Today I am publishing a review of my Help at Hand service, to understand how it can better serve the children we work with, as well as support improvement in the wider system.
Every child’s story is unique, but there are a few common issues that are highlighted in this report, which you will know all too well. Some of these are to do with the care system, such as the lack of stable placements and frequent moves experienced by children in care. Another theme is the interaction between care, health, and education. Nearly all the children my team helps are struggling with mental health, nearly all have difficulty accessing timely and consistent help from CAMHS, which has often been significant trigger for placement breakdown. Most children my team support are not in education.
But – by far – the most serious and pressing issue my team, and I know your teams, are encountering this year is the lack of places for children in care to live. Children in care have told me how fundamental a loving, supportive foster home is – as one young man explained, they can become a new family ‘From what I’ve experienced you can choose your family, I feel very lucky to have people that didn’t even know me to take me in from my actual family, it was a godsend that saved mine and my sister’s lives’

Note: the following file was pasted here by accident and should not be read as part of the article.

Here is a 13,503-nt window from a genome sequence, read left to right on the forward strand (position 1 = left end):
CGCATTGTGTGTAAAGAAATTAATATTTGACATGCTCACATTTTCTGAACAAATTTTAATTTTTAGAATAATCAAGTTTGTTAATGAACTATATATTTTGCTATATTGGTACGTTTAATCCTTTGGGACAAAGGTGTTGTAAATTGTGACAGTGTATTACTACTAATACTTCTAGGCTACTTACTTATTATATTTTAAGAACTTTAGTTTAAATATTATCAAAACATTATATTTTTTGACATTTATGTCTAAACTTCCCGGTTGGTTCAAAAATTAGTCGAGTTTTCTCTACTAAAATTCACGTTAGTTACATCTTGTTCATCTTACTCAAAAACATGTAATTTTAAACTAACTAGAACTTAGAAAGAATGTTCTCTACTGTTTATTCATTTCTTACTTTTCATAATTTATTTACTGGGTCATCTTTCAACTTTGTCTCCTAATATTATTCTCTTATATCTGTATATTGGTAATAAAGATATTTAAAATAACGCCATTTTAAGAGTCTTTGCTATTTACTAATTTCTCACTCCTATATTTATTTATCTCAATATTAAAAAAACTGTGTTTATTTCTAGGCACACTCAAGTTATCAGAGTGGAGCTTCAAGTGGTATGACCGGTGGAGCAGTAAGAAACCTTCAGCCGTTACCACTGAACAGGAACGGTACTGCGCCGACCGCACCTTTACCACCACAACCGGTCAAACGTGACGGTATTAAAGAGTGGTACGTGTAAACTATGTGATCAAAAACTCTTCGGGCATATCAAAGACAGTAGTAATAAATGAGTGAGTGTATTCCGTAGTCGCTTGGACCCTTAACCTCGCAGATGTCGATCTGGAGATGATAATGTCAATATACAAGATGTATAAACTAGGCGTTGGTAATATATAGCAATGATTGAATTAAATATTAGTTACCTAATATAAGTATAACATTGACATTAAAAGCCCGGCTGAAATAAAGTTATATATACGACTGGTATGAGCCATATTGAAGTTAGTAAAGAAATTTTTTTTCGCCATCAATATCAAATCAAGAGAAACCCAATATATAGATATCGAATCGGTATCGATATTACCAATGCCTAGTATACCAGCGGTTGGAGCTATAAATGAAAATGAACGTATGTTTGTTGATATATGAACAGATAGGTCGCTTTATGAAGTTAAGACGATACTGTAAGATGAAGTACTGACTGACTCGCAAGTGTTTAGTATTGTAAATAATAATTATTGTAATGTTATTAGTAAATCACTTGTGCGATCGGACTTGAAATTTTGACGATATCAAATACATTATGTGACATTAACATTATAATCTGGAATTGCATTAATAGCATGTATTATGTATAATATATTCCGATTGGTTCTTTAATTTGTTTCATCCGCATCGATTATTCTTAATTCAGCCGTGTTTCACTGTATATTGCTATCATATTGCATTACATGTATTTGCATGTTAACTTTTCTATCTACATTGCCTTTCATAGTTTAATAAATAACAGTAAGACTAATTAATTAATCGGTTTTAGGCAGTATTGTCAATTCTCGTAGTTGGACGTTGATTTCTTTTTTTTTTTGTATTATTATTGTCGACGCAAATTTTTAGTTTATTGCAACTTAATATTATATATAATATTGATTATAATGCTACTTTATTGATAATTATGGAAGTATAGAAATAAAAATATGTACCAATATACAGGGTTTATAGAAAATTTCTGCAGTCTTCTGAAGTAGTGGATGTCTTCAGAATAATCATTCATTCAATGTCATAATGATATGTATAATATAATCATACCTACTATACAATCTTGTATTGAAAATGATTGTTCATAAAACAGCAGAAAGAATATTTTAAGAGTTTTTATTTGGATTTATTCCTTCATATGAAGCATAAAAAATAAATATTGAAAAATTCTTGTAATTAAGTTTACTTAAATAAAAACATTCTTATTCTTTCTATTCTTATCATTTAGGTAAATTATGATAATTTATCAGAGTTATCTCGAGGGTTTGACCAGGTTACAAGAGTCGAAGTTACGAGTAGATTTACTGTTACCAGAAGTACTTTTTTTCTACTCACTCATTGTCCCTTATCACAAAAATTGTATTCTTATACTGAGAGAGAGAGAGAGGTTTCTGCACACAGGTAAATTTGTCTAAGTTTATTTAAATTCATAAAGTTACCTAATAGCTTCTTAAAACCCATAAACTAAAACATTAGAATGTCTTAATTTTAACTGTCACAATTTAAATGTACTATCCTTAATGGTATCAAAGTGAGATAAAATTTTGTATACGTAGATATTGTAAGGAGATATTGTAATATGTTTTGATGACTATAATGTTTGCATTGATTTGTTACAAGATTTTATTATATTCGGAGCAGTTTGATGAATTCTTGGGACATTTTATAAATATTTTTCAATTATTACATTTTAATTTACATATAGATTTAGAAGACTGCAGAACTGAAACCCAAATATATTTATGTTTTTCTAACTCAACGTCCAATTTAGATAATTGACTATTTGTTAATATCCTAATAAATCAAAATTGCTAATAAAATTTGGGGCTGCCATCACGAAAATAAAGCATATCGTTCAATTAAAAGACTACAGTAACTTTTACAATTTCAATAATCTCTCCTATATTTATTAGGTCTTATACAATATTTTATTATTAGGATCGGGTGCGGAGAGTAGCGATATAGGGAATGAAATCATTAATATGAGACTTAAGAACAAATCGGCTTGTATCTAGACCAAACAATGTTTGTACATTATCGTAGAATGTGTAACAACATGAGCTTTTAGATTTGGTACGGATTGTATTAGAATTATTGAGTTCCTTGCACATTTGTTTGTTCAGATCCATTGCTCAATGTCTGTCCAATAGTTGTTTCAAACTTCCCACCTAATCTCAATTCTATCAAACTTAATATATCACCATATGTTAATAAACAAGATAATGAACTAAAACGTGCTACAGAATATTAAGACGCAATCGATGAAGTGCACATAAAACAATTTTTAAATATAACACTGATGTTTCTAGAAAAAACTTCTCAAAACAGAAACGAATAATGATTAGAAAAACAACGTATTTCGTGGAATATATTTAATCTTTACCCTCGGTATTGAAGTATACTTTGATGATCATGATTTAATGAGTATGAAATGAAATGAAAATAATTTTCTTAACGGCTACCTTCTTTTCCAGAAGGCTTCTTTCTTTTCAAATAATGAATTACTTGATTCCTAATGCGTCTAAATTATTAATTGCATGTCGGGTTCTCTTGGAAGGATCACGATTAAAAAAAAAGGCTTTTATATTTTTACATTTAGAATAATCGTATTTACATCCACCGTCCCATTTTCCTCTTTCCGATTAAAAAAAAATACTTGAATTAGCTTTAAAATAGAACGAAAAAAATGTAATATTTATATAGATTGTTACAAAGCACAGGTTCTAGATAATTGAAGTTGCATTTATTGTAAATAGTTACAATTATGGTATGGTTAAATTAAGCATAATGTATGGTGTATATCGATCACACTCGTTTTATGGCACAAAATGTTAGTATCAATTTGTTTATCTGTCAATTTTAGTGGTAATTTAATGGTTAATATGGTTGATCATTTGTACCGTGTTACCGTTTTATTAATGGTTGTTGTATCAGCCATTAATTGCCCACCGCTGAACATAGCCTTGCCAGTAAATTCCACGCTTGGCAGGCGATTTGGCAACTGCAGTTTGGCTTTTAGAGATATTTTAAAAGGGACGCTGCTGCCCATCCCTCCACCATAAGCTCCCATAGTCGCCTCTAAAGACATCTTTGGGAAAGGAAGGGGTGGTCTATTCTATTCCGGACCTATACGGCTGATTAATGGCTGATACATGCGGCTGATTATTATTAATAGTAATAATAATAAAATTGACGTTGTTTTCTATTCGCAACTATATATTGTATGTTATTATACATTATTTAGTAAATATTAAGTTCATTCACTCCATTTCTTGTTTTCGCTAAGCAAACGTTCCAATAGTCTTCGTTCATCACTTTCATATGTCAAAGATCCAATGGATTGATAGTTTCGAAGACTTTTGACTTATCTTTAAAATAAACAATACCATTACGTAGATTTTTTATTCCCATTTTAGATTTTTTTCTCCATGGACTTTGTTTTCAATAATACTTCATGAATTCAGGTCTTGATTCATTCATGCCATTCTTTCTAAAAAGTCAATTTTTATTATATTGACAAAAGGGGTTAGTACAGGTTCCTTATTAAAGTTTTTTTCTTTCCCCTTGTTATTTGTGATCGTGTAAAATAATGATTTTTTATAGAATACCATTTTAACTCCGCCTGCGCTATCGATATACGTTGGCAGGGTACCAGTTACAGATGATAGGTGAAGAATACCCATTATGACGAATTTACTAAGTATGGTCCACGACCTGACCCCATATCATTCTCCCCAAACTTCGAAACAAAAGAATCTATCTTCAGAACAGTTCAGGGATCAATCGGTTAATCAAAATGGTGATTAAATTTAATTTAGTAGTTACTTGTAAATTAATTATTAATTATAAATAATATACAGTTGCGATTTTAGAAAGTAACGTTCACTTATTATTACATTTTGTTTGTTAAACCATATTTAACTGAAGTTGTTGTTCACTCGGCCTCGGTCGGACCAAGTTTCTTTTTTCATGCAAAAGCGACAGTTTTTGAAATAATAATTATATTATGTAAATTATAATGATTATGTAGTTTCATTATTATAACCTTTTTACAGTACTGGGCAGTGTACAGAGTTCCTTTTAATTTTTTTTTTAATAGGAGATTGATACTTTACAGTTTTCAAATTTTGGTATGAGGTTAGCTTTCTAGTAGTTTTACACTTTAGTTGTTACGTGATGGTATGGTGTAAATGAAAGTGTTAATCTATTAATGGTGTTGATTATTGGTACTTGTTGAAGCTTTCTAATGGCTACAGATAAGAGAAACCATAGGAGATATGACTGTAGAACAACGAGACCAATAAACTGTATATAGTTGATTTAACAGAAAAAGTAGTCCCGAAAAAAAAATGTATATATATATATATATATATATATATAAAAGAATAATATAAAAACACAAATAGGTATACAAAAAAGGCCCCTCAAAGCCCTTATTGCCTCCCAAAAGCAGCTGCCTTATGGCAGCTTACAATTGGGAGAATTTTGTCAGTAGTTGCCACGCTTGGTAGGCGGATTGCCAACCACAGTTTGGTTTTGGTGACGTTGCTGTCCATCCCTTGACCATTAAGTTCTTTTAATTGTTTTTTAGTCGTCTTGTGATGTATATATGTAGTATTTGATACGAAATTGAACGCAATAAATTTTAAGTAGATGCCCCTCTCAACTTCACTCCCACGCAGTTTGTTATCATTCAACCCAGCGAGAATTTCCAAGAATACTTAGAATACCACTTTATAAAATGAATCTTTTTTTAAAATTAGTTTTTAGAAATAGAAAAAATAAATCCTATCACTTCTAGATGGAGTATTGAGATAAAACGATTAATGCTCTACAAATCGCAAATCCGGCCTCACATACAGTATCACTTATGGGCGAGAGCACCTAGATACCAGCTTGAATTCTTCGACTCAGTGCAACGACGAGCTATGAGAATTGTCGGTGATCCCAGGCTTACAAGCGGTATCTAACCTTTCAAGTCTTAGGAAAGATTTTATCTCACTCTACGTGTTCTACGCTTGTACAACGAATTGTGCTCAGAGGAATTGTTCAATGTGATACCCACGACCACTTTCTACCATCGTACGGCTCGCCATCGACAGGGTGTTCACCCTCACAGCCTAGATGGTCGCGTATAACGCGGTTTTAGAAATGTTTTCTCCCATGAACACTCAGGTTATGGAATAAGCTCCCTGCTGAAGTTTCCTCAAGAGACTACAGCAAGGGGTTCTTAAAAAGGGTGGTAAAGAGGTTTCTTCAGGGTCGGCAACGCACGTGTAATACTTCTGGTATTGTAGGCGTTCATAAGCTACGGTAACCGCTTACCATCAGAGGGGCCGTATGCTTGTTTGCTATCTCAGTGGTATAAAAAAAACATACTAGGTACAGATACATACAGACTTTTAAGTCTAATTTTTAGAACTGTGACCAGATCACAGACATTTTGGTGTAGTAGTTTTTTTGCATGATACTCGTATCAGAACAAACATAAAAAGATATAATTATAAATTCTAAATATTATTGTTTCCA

We should have the highest standards for children in care, but more and more my team are working with children with nowhere to go. They are placed far from home, moving often and increasingly spending long periods in AirBnB surrounded by large teams of staff who they don’t know. Imagine being a 15-yr old girl, the victim of sexual abuse, and being placed in a strange flat with no other young people, and a revolving team of 14 carers, many of them men.
I know none of us think this is good enough. The lack of decent, loving homes for children in care is something that needs to be a national priority. This is not dependent on reform of the care system, it is the foundations on which the care system can be reformed. This cannot wait, children cannot wait. We cannot make improvements to the experiences of children in care if we don’t have someone where for them to live, to feel safe, loved and secure. This is so obvious it should not need saying.
It is too easy to blame the private sector for this, but they are a symptom not the cause. I am shocked at the standards of some care provided, but I am impressed by the quality of others. What you don’t see on Twitter is the number of children’s home managers in the private sector who call my office to support the children in their care.